Iraqi culture and arts in Leicester: Everybody’s Reading Festival  

Malka Al-Haddad

The 7th Everybody’s Reading Festival took place across many cultural centres in the city of Leicester, from 1-9 October 2016. There was an Iraqi representation at the festival from its opening day, as postcards with poems, including the Children of War by the Iraqi Malka Al-Haddad, had been given out by poets at Leicester Railway Station. That was part of the event “Journeys: pop up poem library”, which ran throughout the festival. On every postcard there was a poem taken by the book Over Land, Over Sea: Poems for Those Seeking Refuge, an anthology of poems edited by K. Bell, E. Lee and S. Logan, and published by Five Leaves.
The Railway Station was chosen as the setting for this event, as organisers wanted to inspire the commuters with a different journey, that of immigrants and refugees, suffering on their journey across counties, the sea and the forests, putting their lives in danger to reach safety and live a peaceful life, fleeing from wars and sectarian conflict that forced them on risky and daring trips.
The event was a success and the postcards run out long before the end of the festival.  

During the festival’s seventh day, the African Caribbean Centre hosted the launch of an anthology of poetry entitled Welcome to Leicester, edited by Emma Lee and Ambrose Musiyiwa, and published by Dahlia Press. The subject of this book is to show how this city welcomes all people and especially refugees and immigrants. About 50 poets from Britain have contributed to this anthology, which features two poems by Malka Al-Haddad who represented the Union of Iraqi Writers. Malka’s poems describe the aspects of the lives of immigrants and refugees: their suffering in their homeland, and their grief when finding themselves in the new country mixed with love and hope to make this new country their homeland, as the old country was shattered, destroyed by war, discrimination and conflict.   

On the ninth day of this festival, there was a strong presence of Iraqi culture in an event called “Walls”, organised by the People’s Art Collective and hosted by New Walk Museum and Art Gallery – one of the first public museums in the UK, opened in 1849. Malka Al-Haddad was involved in three parts of this event.

Firstly, in a documentary film about Iraq, Noble Najaf, which was screened in The Lord Mayor’s Room. Directed by the French filmmaker Morgan Railane, produced by Al Hikmat Foundation in Iraq, it was translated from French to Arabic by Dr Mohamed Alkaraishi. The film focused on the city of Najaf, Cultural Capital of Islam for 2012, and the holiest city of Shia Islam as well as the centre of Shia political power in Iraq. The film unveils historical, political, religious and cultural aspects of Najaf City. It shows how the city was rebuilt and restructured after being bombed during the American invasion in 2003 and how the Mehdi Army fought the Americans in order to get them out of Iraq and gain independence, and how, later, the city sent ambassadors to European countries for cultural exchanges and introducing Najaf as the capital of Islamic culture and the holy centre of the Shia faith, where the Libraries still hold ancient manuscripts. It showed how the clerics hold high and powerful positions in Iraq and how all people in the city follow and obey them, how they influence the decision-making of the Iraqi government, and even how they guide ordinary people in aspects of their everyday life. Finally, the film shows Najaf’s arts and culture and how NGO charities attempted to develop women’s rights.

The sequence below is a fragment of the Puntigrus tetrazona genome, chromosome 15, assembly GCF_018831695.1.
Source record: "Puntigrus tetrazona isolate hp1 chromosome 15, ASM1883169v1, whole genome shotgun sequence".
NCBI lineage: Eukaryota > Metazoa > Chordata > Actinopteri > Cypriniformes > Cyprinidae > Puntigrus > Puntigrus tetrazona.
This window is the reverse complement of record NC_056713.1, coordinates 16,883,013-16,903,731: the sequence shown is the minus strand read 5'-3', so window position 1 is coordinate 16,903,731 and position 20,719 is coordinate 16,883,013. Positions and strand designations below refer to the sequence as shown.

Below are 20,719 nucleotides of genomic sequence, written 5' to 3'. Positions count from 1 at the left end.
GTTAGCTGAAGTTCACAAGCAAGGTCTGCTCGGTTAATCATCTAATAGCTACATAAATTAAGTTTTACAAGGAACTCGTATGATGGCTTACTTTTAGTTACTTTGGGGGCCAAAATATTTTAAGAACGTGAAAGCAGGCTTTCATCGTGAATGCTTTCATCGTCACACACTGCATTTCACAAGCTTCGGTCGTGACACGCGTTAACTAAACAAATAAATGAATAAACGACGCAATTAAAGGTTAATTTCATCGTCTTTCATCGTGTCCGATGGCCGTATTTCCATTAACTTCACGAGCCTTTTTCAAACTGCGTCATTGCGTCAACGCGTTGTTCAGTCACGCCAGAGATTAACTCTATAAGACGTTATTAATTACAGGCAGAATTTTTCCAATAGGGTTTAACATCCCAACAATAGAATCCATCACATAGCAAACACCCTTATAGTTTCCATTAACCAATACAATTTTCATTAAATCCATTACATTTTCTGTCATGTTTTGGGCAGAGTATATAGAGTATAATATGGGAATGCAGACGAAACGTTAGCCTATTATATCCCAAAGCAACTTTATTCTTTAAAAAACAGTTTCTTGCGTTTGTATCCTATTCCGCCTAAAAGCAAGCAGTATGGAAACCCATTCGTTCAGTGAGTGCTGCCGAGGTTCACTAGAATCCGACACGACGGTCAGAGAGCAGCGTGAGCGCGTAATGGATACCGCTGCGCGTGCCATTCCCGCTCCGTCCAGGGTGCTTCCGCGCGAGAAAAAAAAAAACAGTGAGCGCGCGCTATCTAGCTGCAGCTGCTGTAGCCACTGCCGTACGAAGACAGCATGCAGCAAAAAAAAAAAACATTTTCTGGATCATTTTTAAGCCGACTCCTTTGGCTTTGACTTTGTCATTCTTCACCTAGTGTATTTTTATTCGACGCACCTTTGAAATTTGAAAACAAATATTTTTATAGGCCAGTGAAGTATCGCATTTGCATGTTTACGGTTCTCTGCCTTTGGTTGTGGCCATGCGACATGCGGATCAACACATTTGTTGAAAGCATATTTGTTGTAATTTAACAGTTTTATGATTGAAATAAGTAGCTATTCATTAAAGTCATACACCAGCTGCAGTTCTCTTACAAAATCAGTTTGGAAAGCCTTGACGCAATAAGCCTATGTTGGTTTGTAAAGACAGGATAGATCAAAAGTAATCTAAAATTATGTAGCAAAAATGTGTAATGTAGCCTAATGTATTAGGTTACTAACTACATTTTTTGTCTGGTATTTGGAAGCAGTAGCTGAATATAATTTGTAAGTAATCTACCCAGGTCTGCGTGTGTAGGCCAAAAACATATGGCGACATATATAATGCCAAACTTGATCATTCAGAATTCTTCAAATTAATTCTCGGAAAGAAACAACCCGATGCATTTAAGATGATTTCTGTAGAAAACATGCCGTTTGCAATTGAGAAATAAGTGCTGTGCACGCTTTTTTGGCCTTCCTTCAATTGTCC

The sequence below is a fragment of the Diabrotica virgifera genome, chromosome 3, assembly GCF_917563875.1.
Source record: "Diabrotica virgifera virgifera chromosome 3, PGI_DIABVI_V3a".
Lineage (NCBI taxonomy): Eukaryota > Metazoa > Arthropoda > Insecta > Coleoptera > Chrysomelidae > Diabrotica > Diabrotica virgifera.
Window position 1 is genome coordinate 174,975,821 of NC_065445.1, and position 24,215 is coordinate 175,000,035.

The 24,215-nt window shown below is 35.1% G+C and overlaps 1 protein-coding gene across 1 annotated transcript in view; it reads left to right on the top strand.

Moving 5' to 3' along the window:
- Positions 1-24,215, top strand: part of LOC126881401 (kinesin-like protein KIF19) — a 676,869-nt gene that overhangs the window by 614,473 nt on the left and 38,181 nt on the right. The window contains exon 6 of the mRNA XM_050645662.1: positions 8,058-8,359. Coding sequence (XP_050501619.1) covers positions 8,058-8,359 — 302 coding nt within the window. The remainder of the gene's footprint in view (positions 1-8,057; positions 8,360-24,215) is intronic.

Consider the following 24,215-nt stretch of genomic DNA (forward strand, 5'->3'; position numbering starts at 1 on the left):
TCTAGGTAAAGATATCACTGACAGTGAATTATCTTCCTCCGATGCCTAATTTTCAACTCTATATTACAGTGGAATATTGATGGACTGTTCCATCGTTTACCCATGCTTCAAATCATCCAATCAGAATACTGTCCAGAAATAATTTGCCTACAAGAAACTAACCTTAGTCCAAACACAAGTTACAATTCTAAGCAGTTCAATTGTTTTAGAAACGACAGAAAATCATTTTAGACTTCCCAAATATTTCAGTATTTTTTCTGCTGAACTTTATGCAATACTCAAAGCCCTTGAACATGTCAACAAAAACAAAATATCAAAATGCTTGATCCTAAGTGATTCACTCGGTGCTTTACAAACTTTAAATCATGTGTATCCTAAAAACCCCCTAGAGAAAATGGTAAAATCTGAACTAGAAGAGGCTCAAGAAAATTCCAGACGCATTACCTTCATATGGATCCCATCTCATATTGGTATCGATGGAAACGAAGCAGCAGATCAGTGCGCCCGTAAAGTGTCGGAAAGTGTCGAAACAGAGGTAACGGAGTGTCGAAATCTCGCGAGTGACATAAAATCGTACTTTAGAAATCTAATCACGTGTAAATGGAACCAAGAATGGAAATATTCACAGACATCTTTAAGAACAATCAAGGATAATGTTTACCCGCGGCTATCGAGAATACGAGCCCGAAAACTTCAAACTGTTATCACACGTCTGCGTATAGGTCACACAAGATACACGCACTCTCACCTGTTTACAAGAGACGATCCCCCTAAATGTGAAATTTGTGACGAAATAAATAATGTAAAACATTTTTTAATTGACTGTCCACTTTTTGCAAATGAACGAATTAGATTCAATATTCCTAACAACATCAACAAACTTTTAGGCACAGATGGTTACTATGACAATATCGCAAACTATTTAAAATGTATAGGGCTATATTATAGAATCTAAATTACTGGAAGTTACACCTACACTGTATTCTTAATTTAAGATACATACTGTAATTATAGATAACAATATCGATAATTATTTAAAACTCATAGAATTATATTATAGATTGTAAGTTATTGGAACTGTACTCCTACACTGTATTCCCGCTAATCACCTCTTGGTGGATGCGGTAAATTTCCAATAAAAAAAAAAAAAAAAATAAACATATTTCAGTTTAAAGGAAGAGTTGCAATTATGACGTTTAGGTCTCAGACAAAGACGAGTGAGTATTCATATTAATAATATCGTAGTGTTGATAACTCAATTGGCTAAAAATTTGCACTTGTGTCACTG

After the film, Malka Al-Haddad – who appears throughout the film, back when she was the director of Najaf’s Women’s Centre for Culture and Art – explained to the audience how Najaf is at risk from potential future Isis actions and the goal of Isis is to destroy this city and destroy the Islamic culture because the faith of this city is different from the beliefs of Isis.

In another part of the museum there was another event, with poets, musicians, and storytellers, and Malka read her poems and presented some of her artwork.

It was an honour for the Iraqi poet Malka Al-Haddad to represent her culture in such a prestigious place in this city, the New Walk Museum and Art Gallery.

Despite the pain and sadness in Iraq, the voice of the Iraqi people, through culture and the arts, managed to be heard in this European multicultural city. Iraqi culture was the smile of hope for Iraqi people who live in exile and, for Malka Al-Haddad, the experience of taking part in Everybody’s Reading Festival was like listening to Ishtar guitar.           

About the writer
Malka Al-Haddad is an Iraqi poet, academic and defender of Human Rights. Registered with Front Line Defenders, she has lived in Britain since 2012. She is member of the Union of Iraqi Writers, Director of the Women’s Centre of Culture & Arts in Iraq, and was one of first delegates to the US for the Iraqi & American reconciliation project. Currently, she is an activist with Leicester City of Sanctuary and Leicester Civil Rights Movement.

About the co-translator
Alexandros Plasatis is an ethnographer and writes fiction in English, his second language. Some of his stories have been published in Overheard: Stories to Read Aloud, Unthology, Crystal Voices, blÆkk, and (forthcoming) Total Cant. He has a PhD in Creative Writing and is working on the creative writing project Write Here: Sanctuary with Cities of Sanctuary and Writing East Midlands, aiming to find and develop new creative talent within the refugee and asylum seeker community in Leicester.